With its yellow flowers, narrowleaf hawksbeard resembles a dandelion, but it is an invasive weed that can reduce crop yields significantly.
It grows 2 to 3 feet tall, and a single plant can produce up to 50,000 seeds. It’s spread by the wind. It can start out on the edge of a field in one year, and if a strong wind blows the seeds around, it can infest the entire field the following year.
Narrowleaf hawksbeard, which is native to Siberia and much of Eurasia, was not much of a problem in North Dakota before 2017. However, that year, several fields had infestations, and it was named the weed of the year in 2018.
It’s a winter annual, which means it germinates in the fall and develops quickly in the spring. As a result, it outcompetes crops for nutrients and moisture.
The good news is that it can be controlled with herbicides, according to weed scientist Brian Jenks, who is based at the North Central Research Extension Center near Minot.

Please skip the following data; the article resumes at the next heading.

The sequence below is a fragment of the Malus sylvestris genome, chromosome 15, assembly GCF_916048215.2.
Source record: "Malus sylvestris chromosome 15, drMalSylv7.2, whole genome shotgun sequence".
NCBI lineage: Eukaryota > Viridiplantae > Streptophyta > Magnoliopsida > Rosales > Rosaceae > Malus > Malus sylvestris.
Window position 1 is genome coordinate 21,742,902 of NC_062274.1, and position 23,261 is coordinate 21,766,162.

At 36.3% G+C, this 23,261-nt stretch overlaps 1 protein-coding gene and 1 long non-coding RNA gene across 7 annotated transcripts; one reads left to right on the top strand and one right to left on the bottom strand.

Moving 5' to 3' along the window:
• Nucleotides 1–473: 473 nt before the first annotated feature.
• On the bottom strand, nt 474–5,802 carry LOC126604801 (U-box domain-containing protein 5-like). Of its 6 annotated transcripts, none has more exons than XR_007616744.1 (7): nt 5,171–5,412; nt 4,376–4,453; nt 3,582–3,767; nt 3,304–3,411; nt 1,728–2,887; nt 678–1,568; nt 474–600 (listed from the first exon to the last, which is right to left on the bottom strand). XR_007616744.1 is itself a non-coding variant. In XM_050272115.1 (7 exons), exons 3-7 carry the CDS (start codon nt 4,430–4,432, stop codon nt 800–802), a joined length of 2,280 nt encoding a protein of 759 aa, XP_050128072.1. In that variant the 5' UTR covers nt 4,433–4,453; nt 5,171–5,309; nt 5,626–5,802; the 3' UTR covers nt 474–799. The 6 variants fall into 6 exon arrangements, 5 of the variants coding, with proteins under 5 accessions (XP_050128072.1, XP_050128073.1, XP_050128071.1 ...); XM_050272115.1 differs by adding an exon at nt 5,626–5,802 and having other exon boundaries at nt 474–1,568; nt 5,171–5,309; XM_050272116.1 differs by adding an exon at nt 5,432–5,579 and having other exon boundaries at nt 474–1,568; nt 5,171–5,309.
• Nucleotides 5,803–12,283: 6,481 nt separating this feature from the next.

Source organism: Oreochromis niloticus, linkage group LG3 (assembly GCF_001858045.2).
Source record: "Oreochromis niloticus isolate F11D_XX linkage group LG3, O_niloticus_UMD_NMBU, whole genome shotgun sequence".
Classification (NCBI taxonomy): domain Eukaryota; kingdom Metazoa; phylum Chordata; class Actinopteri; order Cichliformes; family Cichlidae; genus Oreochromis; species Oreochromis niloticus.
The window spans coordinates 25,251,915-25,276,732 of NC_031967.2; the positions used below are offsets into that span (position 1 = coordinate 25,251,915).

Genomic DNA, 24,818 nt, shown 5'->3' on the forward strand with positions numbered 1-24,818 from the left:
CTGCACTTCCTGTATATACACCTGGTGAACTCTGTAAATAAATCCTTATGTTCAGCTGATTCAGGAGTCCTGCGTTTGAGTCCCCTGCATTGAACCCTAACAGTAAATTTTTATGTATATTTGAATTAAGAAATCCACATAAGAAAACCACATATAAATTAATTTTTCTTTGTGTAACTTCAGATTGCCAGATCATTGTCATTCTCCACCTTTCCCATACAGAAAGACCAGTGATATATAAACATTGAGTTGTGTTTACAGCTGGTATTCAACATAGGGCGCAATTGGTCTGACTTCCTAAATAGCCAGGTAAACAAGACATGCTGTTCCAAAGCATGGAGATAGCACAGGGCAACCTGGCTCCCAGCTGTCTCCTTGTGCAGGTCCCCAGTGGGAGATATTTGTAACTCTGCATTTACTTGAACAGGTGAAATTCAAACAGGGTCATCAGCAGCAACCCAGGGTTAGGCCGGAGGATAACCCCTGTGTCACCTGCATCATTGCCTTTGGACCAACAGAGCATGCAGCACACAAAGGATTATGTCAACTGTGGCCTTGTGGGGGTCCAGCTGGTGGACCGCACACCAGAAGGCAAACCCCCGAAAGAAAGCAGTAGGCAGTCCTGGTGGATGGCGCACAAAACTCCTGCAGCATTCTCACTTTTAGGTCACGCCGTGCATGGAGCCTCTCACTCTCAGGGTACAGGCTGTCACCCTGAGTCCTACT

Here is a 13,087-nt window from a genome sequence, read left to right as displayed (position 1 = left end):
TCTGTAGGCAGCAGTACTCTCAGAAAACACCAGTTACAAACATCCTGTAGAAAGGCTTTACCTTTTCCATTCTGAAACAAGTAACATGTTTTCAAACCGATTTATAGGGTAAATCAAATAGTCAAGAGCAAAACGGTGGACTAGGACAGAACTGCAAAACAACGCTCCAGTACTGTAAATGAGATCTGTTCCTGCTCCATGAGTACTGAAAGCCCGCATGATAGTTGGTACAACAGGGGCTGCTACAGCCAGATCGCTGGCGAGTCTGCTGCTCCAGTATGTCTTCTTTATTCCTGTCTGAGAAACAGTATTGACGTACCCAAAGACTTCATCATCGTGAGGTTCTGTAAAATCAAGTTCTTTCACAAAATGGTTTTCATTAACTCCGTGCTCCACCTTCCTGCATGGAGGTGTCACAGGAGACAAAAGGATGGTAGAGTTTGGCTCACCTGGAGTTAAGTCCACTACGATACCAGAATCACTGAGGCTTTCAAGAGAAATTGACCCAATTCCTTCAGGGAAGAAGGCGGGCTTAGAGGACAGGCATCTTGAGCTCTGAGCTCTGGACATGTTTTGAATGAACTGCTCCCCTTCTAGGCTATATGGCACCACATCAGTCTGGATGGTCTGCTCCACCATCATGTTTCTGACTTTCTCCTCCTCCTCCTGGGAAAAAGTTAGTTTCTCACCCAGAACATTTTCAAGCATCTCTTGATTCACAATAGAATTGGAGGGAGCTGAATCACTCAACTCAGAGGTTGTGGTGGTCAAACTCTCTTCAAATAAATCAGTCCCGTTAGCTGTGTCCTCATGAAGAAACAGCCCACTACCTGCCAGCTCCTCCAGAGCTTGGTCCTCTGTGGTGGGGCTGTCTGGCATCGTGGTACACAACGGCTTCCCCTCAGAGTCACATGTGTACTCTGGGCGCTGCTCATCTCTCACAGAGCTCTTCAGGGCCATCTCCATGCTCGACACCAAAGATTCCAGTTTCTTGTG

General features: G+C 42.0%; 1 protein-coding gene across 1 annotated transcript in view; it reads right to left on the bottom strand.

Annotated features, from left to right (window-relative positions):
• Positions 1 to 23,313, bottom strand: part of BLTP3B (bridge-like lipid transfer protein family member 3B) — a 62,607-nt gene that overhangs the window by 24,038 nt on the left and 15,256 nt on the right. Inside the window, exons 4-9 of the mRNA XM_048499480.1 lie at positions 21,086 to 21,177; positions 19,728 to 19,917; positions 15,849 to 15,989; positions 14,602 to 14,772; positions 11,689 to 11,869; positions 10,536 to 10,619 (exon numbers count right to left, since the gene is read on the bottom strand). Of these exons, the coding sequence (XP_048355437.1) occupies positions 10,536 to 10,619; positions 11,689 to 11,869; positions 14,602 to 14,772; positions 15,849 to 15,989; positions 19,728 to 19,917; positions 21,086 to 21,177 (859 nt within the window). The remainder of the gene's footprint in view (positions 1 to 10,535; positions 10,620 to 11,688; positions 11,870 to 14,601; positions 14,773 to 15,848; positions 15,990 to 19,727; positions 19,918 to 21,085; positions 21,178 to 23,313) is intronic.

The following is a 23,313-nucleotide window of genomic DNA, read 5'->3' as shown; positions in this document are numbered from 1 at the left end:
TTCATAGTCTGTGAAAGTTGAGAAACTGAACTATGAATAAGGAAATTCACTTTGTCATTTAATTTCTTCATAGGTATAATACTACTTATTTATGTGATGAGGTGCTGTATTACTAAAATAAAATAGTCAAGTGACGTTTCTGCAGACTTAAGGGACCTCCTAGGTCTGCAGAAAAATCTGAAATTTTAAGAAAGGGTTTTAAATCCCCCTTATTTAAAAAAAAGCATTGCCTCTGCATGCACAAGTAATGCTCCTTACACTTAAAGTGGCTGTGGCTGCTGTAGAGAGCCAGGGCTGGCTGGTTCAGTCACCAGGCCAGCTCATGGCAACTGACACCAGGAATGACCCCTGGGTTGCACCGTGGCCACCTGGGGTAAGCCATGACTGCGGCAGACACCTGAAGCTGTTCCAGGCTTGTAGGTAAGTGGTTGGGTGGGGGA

“The biggest challenge is in lentils and chickpeas, where we don’t have very many herbicide options,” he says.
The key is to control it with herbicide in the fall and again in the spring before planting a crop.
“That should control 95% to 98% of it,” Jenks says. “If you wait until spring, you could miss it entirely.”
Producers will need to use higher than normal rates of herbicide, and they may need to add another herbicide to their usual mix.
The goal is to control the narrowleaf hawksbeard before it goes to seed. Unlike weed seeds that can remain dormant for years, narrowleaf hawksbeard seeds have little longevity.
“If we can control them in one year, we tend to have very clean fields the next year,” Jenks says.
FOR MORE INFORMATION:
Brian Jenks, 701-857-7677, firstname.lastname@example.org